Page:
Breathe Easy


If it’s 5  a.m. in Mexico City, then the smog the city is breathing is by and large incinerated municipal waste in particulate form.

But by 3 p.m., wind patterns have changed. Mexico City residents are more likely to be inhaling aerosols ejected with the smoke of fireslocated south of the city.[MSOffice1]

So go the conclusions of a recent analysis of air pollution patterrns in the world’s eighth largest city, and one of its smoggiest, by researchers at Scripps Institution of Oceanography at UC San Diego and six other institutions. Using a mass spectrometer that can characterize the chemical composition of smog particles in near-real time, the researchers hope to play a role in improving public health as well as understand how aerosols affect climate.

“Our instrument brings in a new level of precision by allowing us to identify high levels of specific pollutants that occur in transient peaks,” said Scripps atmospheric chemistry professor Kim Prather, who also holds an appointment at UCSD’s Department of Chemistry and Biochemistry.  “A harmful type that is present in high amounts for just a few hours might be overlooked in a sample collected over the course of an entire day and night. But if you live nearby, you still breathe air with concentrated pollutants.”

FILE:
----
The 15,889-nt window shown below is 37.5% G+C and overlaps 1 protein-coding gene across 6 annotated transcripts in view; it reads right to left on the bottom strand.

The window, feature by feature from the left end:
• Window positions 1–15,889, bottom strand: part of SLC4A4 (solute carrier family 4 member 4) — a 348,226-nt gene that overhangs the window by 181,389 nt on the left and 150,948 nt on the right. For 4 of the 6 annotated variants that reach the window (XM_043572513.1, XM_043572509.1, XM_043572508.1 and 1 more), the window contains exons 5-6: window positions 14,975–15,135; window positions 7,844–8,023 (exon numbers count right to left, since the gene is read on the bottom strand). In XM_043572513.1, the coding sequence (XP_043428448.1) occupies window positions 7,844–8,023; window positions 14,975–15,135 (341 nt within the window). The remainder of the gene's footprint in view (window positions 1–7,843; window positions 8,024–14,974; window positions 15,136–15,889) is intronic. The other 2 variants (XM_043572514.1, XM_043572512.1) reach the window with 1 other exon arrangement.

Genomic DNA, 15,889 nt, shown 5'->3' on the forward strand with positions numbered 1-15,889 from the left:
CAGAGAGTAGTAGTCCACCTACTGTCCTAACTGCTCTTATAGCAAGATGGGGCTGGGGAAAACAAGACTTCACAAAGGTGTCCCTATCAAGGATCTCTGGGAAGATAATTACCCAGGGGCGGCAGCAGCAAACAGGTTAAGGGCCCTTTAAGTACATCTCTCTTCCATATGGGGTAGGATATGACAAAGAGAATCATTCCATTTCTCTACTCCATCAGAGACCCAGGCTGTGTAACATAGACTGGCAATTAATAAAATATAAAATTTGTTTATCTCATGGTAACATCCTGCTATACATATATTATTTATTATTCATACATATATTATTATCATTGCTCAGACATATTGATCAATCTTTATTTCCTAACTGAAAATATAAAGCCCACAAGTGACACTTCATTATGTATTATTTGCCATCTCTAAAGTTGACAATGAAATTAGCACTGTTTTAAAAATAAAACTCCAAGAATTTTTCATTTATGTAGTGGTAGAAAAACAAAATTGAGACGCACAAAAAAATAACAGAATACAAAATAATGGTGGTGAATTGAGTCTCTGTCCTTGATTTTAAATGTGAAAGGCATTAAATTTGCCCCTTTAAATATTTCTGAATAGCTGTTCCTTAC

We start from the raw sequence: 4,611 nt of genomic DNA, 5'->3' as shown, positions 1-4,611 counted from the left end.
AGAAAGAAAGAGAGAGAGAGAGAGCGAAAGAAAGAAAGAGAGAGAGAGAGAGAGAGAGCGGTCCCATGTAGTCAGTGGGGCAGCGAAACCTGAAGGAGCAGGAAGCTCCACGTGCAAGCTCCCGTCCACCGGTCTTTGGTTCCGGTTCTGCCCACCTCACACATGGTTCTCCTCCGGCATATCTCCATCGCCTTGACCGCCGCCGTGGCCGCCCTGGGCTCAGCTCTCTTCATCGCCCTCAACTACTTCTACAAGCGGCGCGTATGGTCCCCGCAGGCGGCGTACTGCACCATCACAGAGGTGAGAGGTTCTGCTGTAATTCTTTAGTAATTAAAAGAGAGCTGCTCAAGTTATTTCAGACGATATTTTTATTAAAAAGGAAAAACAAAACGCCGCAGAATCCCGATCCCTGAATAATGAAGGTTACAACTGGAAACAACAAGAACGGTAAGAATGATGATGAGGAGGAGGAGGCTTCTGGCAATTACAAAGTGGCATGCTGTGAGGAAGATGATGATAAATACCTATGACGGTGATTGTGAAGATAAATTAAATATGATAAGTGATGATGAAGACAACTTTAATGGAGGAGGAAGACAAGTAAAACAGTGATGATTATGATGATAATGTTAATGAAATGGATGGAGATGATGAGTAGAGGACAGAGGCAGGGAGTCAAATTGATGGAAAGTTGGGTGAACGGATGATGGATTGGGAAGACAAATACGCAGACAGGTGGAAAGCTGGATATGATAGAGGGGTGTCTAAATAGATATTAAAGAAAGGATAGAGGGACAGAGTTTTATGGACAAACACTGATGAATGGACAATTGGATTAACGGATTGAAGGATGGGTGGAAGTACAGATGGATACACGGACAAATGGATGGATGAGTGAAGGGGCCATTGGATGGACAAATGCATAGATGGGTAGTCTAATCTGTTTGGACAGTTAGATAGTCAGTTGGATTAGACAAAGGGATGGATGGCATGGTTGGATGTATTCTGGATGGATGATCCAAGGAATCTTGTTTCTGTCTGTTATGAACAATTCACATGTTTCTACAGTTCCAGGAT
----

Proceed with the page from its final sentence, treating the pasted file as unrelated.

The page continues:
The findings, which the scientists recently reported in the journal Environmental Science and Technology, add to an emerging discussion of the role and importance of aerosols in influencing climate. In August, that new interest was underscored by the opening of the Aerosol Chemistry and Climate Institute, a collaboration of Scripps and the Pacific Northwest National Laboratory that Prather co-directs.

One of the institute’s first missions will be to understand the role aerosols play in making weather cycles even more complex. Aerosols like dust, smoke and even microorganisms are the scaffolding that enable cloud formation. When aerosols from human activities — whether a diesel-powered car ejecting exhaust or a street vendor’s cart emitting soot from its charcoal grill — are added to the mix, the results can be subtle but profound. Prather’s colleagues at Scripps like atmospheric and climate sciences professor V. Ramanathan have documented how human-produced aerosols can alter rainfall patterns and affect agricultural output.

Instruments like the aerosol time-of-flight mass spectrometer (ATOFMS) developed by Prather have dramatically improved scientists’ ability to track aerosols as they drift through the atmosphere. The institute plans to establish an aerosol observatory at the end of Scripps Pier that will characterize the mix of pollutants that come to San Diego from Mexico, Asia, and local sources.

“Changes in aerosols could affect Earth’s temperature on a much shorter time scale than greenhouse gases,” said Prather. “Sorting out the role of aerosols in climate could buy us some time as we grapple with the challenge of controlling levels of the greenhouse gases.”

—Robert Monroe and Susan Brown


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